Ruediger Frank's New Book on North Korea

October 4, 2014 7:15 AM

Neither of us read German well enough to exploit the advantage of Ruediger Frank’s new book on North Korea, but we wish we could. Rudi has been working on North Korea forever and like a handful of other analysts—Andrei Lankov and Georgy Taloraya come to mind—he brings a perspective to the task that comes from having lived under a state socialist system. We simply reprint Rudi’s pitch below:

"In this book, I combine my expertise as an East Asianist and Economist with my personal insights based on 23 years of travel and interaction with North Korea on various levels, and also draw heavily on my experience as an East German who spent roughly half of his life under socialism. This is in many ways a very personal book, although I fought hard to make it as neutral and objective as I could."

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Adam Cathcart

The publisher's website has a great deal more background on the text, including some short excerpts. Unusually, Dr. Frank elects to use the first person (the better to be transparent about his own subjectivities both in and about the DPRK). This also allows him to return in highly readable ways to his scholarly roots (as his 1996 Ph.D. dissertation was on the North Korean-East German relationship) and engage in some extended discussion of GDR-DPRK parallels and historical gulfs. Recalling his arrival in North Korea in October 1991, Rudiger Frank notes his realization that it was so otherworldly in terms of his own cultural and political reference points in East Germany in the 1980s; Moscow in the 1950s seemed likely to be about the closest parallel. The text does some of the standard introductory work for readers, providing an overview of the DPRK's history with additional emphasis on the growth of nationalism and its fusing together with Confucianism and Communism not so much as ruling philosophies as the elements in the construction of a North Korean 'Weltanschauung.' The Kims and leadership obviously get their due in the text, but here the beauty of the comparative approach seems to shine through: The Kims are not odd men 'looking at things' but typical socialist bureaucrats making promises and dreams that their systems cannot seem to deliver upon. (Frank makes a reference here to the mythological figure Till Eulenspiegel that I do not understand -- perhaps that chaos inevitably will be made of such presumptions of order.) Finally, in spite of Kim Jong-un's nuclear ambitions (can we call them his achievements? certainly he takes credit) and the execution of Uncle Jang Song-taek, Dr. Frank ultimately sees Kim Jong-un as one of various signs of hope that North Korea will be able to change for the better. The third generation leadership, he argues, has shown intensive interest in improving the people's livelihoods, deepened international contacts with its neighbors, set up Special Economic Zones, and expanded universal education. 'These are interesting steps forward,' he writes, seeming to perceive tentative steps toward a broader opening and reform (or as the North Koreans call it, ever paranoid of creeping Dengism, 'adjustments') on the near horizon. Plenty to think about and argue with here; looks like one hell of a good book:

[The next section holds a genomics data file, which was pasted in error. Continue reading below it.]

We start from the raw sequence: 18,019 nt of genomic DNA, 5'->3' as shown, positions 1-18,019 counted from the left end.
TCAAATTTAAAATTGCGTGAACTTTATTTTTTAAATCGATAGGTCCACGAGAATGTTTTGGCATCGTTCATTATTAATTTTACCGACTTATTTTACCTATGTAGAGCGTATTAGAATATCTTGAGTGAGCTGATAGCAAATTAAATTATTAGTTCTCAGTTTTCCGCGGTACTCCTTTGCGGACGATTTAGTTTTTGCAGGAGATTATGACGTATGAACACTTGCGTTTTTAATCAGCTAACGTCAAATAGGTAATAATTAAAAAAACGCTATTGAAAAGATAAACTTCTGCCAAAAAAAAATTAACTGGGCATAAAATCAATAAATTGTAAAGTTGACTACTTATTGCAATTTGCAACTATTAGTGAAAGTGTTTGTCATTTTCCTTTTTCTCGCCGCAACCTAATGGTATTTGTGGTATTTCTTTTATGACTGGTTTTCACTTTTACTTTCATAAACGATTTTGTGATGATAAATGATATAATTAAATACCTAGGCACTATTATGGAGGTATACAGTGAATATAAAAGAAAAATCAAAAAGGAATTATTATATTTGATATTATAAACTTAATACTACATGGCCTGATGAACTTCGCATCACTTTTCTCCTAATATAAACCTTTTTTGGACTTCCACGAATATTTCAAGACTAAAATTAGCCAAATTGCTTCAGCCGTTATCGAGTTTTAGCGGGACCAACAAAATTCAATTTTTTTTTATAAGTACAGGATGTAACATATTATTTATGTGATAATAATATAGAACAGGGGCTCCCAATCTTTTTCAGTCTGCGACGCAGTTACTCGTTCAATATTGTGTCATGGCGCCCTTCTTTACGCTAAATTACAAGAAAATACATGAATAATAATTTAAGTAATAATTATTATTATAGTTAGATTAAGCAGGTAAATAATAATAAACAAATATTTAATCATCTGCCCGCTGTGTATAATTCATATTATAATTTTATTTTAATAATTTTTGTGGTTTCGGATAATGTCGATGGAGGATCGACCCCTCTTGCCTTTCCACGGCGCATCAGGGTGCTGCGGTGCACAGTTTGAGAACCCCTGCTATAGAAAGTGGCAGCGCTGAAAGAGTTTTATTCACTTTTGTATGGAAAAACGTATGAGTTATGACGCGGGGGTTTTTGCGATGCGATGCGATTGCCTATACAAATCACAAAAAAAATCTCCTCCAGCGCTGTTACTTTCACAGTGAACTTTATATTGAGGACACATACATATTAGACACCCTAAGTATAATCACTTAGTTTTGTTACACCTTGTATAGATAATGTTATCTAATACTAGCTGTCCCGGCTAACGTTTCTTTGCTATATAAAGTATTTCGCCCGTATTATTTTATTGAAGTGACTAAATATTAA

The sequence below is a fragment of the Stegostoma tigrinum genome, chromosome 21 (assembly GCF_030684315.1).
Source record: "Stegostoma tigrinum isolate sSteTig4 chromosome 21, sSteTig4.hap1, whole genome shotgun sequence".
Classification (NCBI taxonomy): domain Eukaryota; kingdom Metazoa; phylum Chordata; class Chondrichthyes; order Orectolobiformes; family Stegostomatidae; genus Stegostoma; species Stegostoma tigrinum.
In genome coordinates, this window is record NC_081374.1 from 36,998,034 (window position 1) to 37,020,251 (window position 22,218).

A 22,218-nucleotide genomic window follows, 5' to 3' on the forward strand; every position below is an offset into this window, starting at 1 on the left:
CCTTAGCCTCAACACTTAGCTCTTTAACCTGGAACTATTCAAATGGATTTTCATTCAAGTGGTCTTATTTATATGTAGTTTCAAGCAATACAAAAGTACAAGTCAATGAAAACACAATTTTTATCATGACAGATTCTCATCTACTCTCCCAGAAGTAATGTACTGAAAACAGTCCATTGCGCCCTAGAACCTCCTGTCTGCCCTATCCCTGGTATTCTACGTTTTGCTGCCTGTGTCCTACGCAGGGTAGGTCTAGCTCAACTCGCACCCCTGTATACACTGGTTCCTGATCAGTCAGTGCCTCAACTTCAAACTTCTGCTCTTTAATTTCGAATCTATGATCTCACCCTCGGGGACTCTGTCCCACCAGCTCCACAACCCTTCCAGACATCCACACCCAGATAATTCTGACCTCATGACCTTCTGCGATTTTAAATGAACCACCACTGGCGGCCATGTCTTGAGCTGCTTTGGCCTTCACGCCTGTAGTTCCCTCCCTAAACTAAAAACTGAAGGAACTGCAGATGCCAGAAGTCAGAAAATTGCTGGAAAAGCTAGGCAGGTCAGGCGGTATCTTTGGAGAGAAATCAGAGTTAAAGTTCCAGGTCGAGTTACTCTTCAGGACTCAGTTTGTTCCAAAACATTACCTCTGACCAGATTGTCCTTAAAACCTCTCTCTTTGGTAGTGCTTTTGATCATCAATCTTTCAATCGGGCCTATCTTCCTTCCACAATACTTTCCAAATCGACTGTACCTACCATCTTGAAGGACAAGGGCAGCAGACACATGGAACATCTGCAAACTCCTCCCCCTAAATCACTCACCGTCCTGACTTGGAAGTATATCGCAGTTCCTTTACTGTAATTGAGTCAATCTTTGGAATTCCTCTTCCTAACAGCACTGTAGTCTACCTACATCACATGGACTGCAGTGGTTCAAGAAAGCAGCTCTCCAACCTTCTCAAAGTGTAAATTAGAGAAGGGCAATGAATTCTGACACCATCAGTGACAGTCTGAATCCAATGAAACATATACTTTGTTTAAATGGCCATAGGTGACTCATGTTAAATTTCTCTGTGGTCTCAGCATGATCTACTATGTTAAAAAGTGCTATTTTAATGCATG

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Stephan Haggard Senior Research Staff